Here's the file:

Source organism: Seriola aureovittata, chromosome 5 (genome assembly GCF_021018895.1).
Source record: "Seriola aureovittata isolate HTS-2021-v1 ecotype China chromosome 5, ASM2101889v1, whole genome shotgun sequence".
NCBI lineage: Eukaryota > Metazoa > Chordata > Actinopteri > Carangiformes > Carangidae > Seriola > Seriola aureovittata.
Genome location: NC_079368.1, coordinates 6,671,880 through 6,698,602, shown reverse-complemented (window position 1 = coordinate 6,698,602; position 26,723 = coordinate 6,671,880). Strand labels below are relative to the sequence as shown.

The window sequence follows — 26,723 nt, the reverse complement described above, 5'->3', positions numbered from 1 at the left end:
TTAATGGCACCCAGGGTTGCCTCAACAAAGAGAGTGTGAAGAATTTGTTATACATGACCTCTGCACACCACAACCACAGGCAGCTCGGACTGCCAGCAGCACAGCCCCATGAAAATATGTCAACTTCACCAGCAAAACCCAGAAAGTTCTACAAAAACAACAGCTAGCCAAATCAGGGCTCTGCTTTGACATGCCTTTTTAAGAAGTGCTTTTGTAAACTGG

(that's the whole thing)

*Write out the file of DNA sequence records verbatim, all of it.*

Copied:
Source organism: Seriola aureovittata, chromosome 5 (genome assembly GCF_021018895.1).
Source record: "Seriola aureovittata isolate HTS-2021-v1 ecotype China chromosome 5, ASM2101889v1, whole genome shotgun sequence".
NCBI lineage: Eukaryota > Metazoa > Chordata > Actinopteri > Carangiformes > Carangidae > Seriola > Seriola aureovittata.
Genome location: NC_079368.1, coordinates 6,671,880 through 6,698,602, shown reverse-complemented (window position 1 = coordinate 6,698,602; position 26,723 = coordinate 6,671,880). Strand labels below are relative to the sequence as shown.

The window sequence follows — 26,723 nt, the reverse complement described above, 5'->3', positions numbered from 1 at the left end:
TTAATGGCACCCAGGGTTGCCTCAACAAAGAGAGTGTGAAGAATTTGTTATACATGACCTCTGCACACCACAACCACAGGCAGCTCGGACTGCCAGCAGCACAGCCCCATGAAAATATGTCAACTTCACCAGCAAAACCCAGAAAGTTCTACAAAAACAACAGCTAGCCAAATCAGGGCTCTGCTTTGACATGCCTTTTTAAGAAGTGCTTTTGTAAACTGG